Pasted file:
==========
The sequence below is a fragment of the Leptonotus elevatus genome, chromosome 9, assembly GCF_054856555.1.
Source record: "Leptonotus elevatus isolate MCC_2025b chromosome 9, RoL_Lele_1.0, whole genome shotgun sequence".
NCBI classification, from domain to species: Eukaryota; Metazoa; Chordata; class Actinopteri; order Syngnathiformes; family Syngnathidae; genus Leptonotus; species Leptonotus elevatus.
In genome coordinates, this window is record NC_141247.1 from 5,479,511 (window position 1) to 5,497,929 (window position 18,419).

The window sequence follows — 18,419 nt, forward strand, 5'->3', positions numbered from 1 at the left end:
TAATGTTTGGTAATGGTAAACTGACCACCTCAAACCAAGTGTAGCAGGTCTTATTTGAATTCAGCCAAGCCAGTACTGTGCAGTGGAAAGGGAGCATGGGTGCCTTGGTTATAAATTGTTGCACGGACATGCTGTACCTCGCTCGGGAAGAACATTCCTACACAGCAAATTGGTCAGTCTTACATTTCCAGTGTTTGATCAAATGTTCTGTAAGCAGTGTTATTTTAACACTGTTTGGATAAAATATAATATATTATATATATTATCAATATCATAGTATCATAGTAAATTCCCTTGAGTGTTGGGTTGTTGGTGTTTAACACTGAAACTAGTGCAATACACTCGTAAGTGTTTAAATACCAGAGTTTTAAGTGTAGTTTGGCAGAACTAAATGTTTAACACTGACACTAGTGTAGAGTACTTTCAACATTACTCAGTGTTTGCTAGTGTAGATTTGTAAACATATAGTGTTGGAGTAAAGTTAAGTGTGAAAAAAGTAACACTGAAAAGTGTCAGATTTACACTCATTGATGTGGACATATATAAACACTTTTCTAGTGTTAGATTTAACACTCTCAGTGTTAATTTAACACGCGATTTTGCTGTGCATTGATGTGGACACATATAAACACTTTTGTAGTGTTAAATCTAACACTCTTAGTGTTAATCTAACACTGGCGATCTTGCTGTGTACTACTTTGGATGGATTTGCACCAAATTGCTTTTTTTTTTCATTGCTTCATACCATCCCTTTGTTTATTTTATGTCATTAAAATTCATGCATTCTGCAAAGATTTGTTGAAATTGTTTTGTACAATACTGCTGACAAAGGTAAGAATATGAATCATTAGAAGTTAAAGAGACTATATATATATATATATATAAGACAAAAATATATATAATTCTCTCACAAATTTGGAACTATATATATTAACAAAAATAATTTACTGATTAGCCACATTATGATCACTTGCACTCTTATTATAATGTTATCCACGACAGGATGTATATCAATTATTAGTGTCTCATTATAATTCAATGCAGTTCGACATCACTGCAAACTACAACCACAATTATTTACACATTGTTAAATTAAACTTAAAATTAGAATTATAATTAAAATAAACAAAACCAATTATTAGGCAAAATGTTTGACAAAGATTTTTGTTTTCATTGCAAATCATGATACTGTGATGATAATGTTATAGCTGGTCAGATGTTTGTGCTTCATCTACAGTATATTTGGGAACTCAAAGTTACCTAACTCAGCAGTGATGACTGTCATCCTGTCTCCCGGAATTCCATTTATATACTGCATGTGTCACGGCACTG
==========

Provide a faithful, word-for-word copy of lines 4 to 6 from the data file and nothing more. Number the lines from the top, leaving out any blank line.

In genome coordinates, this window is record NC_141247.1 from 5,479,511 (window position 1) to 5,497,929 (window position 18,419).

The window sequence follows — 18,419 nt, forward strand, 5'->3', positions numbered from 1 at the left end:
TAATGTTTGGTAATGGTAAACTGACCACCTCAAACCAAGTGTAGCAGGTCTTATTTGAATTCAGCCAAGCCAGTACTGTGCAGTGGAAAGGGAGCATGGGTGCCTTGGTTATAAATTGTTGCACGGACATGCTGTACCTCGCTCGGGAAGAACATTCCTACACAGCAAATTGGTCAGTCTTACATTTCCAGTGTTTGATCAAATGTTCTGTAAGCAGTGTTATTTTAACACTGTTTGGATAAAATATAATATATTATATATATTATCAATATCATAGTATCATAGTAAATTCCCTTGAGTGTTGGGTTGTTGGTGTTTAACACTGAAACTAGTGCAATACACTCGTAAGTGTTTAAATACCAGAGTTTTAAGTGTAGTTTGGCAGAACTAAATGTTTAACACTGACACTAGTGTAGAGTACTTTCAACATTACTCAGTGTTTGCTAGTGTAGATTTGTAAACATATAGTGTTGGAGTAAAGTTAAGTGTGAAAAAAGTAACACTGAAAAGTGTCAGATTTACACTCATTGATGTGGACATATATAAACACTTTTCTAGTGTTAGATTTAACACTCTCAGTGTTAATTTAACACGCGATTTTGCTGTGCATTGATGTGGACACATATAAACACTTTTGTAGTGTTAAATCTAACACTCTTAGTGTTAATCTAACACTGGCGATCTTGCTGTGTACTACTTTGGATGGATTTGCACCAAATTGCTTTTTTTTTTCATTGCTTCATACCATCCCTTTGTTTATTTTATGTCATTAAAATTCATGCATTCTGCAAAGATTTGTTGAAATTGTTTTGTACAATACTGCTGACAAAGGTAAGAATATGAATCATTAGAAGTTAAAGAGACTATATATATATATATATATAAGACAAAAATATATATAATTCTCTCACAAATTTGGAACTATATATATTAACAAAAATAATTTACTGATTAGCCACATTATGATCACTTGCACTCTTATTATAATGTTATCCACGACAGGATGTATATCAATTATTAGTGTCTCATTATAATTCAATGCAGTTCGACATCACTGCAAACTACAACCACAATTATTTACACATTGTTAAATTAAACTTAAAATTAGAATTATAATTAAAATAAACAAAACCAATTATTAGGCAAAATGTTTGACAAAGATTTTTGTTTTCATTGCAAATCATGATACTGTGATGATAATGTTATAGCTGGTCAGATGTTTGTGCTTCATCTACAGTATATTTGGGAACTCAAAGTTACCTAACTCAGCAGTGATGACTGTCATCCTGTCTCCCGGAATTCCATTTATATACTGCATGTGTCACGGCACTG